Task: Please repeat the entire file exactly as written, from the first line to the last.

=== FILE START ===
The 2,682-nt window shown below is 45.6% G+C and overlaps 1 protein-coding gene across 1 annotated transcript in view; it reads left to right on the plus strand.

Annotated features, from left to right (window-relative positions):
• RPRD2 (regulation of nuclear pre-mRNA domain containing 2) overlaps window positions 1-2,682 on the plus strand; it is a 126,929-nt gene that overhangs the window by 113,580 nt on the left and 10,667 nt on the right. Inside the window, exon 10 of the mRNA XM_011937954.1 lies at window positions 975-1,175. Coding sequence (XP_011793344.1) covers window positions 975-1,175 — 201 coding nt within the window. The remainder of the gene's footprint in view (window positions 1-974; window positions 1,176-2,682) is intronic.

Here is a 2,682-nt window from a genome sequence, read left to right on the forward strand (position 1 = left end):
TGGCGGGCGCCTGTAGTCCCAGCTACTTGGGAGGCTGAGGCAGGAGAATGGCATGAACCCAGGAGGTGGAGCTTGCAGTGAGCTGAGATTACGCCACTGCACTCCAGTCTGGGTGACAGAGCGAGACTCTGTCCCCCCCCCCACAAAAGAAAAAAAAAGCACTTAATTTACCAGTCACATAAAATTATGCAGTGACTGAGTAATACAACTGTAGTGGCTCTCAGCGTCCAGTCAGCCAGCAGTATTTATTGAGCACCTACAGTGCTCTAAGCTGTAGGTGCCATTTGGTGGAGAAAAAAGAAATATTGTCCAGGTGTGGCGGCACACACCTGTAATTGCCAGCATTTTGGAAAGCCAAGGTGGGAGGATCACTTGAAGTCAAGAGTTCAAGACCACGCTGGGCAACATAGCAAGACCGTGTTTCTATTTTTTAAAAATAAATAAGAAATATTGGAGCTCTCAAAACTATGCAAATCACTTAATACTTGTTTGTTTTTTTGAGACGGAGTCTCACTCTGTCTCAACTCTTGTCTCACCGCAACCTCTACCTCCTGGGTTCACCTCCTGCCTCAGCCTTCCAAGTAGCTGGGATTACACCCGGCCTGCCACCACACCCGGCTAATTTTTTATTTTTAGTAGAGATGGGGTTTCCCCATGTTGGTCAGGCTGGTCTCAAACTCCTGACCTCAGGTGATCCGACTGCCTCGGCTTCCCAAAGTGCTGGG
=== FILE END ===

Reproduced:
The 2,682-nt window shown below is 45.6% G+C and overlaps 1 protein-coding gene across 1 annotated transcript in view; it reads left to right on the plus strand.

Annotated features, from left to right (window-relative positions):
• RPRD2 (regulation of nuclear pre-mRNA domain containing 2) overlaps window positions 1-2,682 on the plus strand; it is a 126,929-nt gene that overhangs the window by 113,580 nt on the left and 10,667 nt on the right. Inside the window, exon 10 of the mRNA XM_011937954.1 lies at window positions 975-1,175. Coding sequence (XP_011793344.1) covers window positions 975-1,175 — 201 coding nt within the window. The remainder of the gene's footprint in view (window positions 1-974; window positions 1,176-2,682) is intronic.

Here is a 2,682-nt window from a genome sequence, read left to right on the forward strand (position 1 = left end):
TGGCGGGCGCCTGTAGTCCCAGCTACTTGGGAGGCTGAGGCAGGAGAATGGCATGAACCCAGGAGGTGGAGCTTGCAGTGAGCTGAGATTACGCCACTGCACTCCAGTCTGGGTGACAGAGCGAGACTCTGTCCCCCCCCCCACAAAAGAAAAAAAAAGCACTTAATTTACCAGTCACATAAAATTATGCAGTGACTGAGTAATACAACTGTAGTGGCTCTCAGCGTCCAGTCAGCCAGCAGTATTTATTGAGCACCTACAGTGCTCTAAGCTGTAGGTGCCATTTGGTGGAGAAAAAAGAAATATTGTCCAGGTGTGGCGGCACACACCTGTAATTGCCAGCATTTTGGAAAGCCAAGGTGGGAGGATCACTTGAAGTCAAGAGTTCAAGACCACGCTGGGCAACATAGCAAGACCGTGTTTCTATTTTTTAAAAATAAATAAGAAATATTGGAGCTCTCAAAACTATGCAAATCACTTAATACTTGTTTGTTTTTTTGAGACGGAGTCTCACTCTGTCTCAACTCTTGTCTCACCGCAACCTCTACCTCCTGGGTTCACCTCCTGCCTCAGCCTTCCAAGTAGCTGGGATTACACCCGGCCTGCCACCACACCCGGCTAATTTTTTATTTTTAGTAGAGATGGGGTTTCCCCATGTTGGTCAGGCTGGTCTCAAACTCCTGACCTCAGGTGATCCGACTGCCTCGGCTTCCCAAAGTGCTGGG